6. 1954 Act Renewal – does the lease grant the tenant ‘security of tenure’? This antiquated phrase gives the automatic right for the tenant to renew a lease on similar terms on expiry. If it does not have security of tenure, at the end of the term the landlord can ask the tenant to vacate and any goodwill or local following from the location may be lost. Some purpose-built developments will always insist on excluding security of tenure to keep control of their investments going forward – but this should be discussed at Heads of Terms stage.
  7. Break clause – when entering into a lease, the tenant covenants to pay the landlord the quarterly rent until such time as the lease ends, or they can ‘assign’ their obligations to another company. A break clause allows the tenant to exit the lease on a pre-agreed date, subject to mutually agreed conditions. The starting position from a tenant perspective should be that if they have given the landlord enough written notice, are not in arrears of annual rent, and have removed any undertenants or third-party occupiers from the premises on the break date, then they will have successfully operated the break clause and are free to go.
  8. Turnover rent – the landlord or their agent may suggest that the lease include turnover rent. This allows the landlord to charge the tenant a percentage of their turnover as rent. This may seem attractive in principle because if an F&B business is performing poorly then surely the turnover goes down and so does the rent? Most landlords will insist on a ‘higher of’ calculation, so the tenant either pays a) the basic agreed rent or b) the turnover rent, if that is higher. Turnover rent is particularly popular in retail and F&B because it (in theory) promotes a collaborative approach between landlord and tenant. If the landlord keeps the shopping centre or development in good repair and attractive to customers, then the tenant’s turnover should increase and the landlord shares in the profits and both parties share the hit of any downturn in the industry.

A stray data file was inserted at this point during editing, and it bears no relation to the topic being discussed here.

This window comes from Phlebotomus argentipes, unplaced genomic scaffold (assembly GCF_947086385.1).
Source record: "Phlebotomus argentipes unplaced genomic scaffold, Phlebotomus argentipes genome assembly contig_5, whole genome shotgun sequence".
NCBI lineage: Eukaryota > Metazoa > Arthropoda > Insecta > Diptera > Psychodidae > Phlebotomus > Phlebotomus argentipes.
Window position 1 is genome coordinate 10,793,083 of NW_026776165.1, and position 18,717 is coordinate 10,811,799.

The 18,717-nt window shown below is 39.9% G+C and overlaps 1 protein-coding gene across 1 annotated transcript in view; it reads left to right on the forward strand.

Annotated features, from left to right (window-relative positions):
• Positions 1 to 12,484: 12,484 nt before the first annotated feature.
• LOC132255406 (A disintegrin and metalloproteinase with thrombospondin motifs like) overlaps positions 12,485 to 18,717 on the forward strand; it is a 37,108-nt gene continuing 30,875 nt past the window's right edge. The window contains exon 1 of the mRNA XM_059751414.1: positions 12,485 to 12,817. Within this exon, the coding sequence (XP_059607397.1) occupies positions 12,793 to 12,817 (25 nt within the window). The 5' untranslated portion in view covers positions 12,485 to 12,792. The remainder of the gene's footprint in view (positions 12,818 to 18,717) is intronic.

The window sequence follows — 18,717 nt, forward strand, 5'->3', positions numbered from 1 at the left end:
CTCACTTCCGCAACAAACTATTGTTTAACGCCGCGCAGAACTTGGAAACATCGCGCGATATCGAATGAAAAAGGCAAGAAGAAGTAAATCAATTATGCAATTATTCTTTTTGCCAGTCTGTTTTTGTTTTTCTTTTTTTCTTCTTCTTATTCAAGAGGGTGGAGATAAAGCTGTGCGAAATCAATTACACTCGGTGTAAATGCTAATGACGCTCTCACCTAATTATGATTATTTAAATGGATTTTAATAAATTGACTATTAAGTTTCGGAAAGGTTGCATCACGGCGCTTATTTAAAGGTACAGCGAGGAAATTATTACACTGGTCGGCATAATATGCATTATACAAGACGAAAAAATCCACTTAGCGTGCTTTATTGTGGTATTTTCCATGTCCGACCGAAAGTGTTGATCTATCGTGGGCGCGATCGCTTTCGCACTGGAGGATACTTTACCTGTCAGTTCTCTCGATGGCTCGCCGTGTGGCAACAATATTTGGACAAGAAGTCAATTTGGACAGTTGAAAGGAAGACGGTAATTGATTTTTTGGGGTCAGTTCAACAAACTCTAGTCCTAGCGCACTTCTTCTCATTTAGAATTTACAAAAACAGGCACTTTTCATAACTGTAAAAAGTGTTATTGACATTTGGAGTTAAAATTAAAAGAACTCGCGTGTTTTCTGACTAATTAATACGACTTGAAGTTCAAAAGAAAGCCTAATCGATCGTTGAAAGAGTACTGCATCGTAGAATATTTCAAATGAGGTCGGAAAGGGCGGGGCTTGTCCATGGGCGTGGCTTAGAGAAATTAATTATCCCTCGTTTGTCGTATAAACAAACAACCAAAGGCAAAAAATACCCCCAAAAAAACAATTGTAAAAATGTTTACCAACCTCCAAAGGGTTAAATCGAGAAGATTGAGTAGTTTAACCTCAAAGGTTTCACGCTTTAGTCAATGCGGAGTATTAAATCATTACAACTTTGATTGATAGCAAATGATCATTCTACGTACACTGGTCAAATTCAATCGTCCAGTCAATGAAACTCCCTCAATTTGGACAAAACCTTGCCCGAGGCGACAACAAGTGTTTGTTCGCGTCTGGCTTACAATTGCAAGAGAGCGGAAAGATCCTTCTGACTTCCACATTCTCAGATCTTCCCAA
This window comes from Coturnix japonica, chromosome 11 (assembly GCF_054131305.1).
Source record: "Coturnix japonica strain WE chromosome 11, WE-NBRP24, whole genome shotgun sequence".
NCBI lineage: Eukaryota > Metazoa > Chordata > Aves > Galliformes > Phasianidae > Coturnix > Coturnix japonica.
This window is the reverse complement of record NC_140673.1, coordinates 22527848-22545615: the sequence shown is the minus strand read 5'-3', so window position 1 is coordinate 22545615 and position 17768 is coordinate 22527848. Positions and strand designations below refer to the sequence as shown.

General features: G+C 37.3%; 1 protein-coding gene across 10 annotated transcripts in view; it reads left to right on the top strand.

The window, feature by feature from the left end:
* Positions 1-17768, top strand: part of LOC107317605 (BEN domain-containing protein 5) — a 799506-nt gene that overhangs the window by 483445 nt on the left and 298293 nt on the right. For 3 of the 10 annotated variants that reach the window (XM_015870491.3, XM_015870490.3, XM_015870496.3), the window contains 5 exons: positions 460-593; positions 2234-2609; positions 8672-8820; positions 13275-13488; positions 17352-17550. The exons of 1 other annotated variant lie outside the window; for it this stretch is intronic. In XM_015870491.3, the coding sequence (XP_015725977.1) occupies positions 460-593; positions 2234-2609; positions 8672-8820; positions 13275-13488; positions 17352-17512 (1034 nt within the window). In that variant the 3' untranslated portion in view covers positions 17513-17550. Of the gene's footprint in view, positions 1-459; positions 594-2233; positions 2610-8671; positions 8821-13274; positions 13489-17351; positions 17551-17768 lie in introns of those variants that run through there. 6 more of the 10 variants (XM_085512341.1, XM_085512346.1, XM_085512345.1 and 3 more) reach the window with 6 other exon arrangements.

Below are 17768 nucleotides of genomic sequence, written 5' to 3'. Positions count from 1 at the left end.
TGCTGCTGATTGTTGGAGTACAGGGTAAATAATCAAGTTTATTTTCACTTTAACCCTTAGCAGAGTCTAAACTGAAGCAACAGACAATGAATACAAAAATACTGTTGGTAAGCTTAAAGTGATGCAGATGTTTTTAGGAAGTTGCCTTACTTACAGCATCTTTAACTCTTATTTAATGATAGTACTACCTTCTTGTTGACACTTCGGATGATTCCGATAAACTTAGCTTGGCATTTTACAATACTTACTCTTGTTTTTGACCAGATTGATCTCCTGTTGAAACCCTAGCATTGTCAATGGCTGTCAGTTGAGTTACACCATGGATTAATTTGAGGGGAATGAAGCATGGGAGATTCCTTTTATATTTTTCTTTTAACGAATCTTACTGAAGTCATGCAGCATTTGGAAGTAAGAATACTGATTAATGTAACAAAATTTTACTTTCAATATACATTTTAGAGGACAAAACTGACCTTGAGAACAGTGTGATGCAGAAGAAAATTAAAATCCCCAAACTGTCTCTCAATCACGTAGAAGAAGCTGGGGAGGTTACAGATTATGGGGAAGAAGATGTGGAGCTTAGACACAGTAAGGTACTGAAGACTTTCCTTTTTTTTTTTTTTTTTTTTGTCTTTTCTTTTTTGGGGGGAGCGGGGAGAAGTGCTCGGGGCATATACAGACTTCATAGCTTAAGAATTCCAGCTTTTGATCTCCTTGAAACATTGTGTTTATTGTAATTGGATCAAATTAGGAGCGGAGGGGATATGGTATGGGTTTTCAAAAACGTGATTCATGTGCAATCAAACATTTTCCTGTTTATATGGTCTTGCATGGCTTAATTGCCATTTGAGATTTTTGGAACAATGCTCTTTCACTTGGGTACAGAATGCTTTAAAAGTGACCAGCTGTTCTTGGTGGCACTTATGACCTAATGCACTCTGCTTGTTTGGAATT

9. Rent free – as the name suggests, this is an initial period where rent is zero in order assist the tenant with fitting out the premises and help to assist the tenant to bed in during those difficult opening months. The number of months (or years!) will depend upon bargaining positions, the desirability of the location and the tenant’s financial history, but do not be afraid to discuss either reduced rent or free rent.
  10. Repair – the premises may currently be stripped back to shell. This blank canvas can be thrilling, but the parties need to take into consideration what the tenant will have to hand back to the landlord on the expiry of the lease. All the bespoke fit out may have to be pulled out to return the premises to the shell received on day one, at great cost to the tenant. At the end of the lease, the landlord will expect their premises to be returned in good repair and condition, to allow them to quickly re-let to a new tenant. It may be worth limiting the tenant repair obligation with a photographic ‘schedule of condition’ – this is a set of photos to be attached to the lease, which ensures the tenant only must hand back the keys with the premises in the state shown in the photos.

Key points

  • Negotiate – ensure that any financial points such as rent frees, break clauses, turnover rent or schedule of condition are agreed up front in the Heads of Terms.
  • Fit out – agree fit out in advance. Will the tenant’s extraction system aggravate the neighbours with fumes and noise? What state does the tenant need to hand the property back in?
  • Licensing – does the premises require an outdoor seating licence? A premises licence for alcohol? A music licence? A gambling licence? All these licences require time and effort and should be sorted as early as possible in the transaction.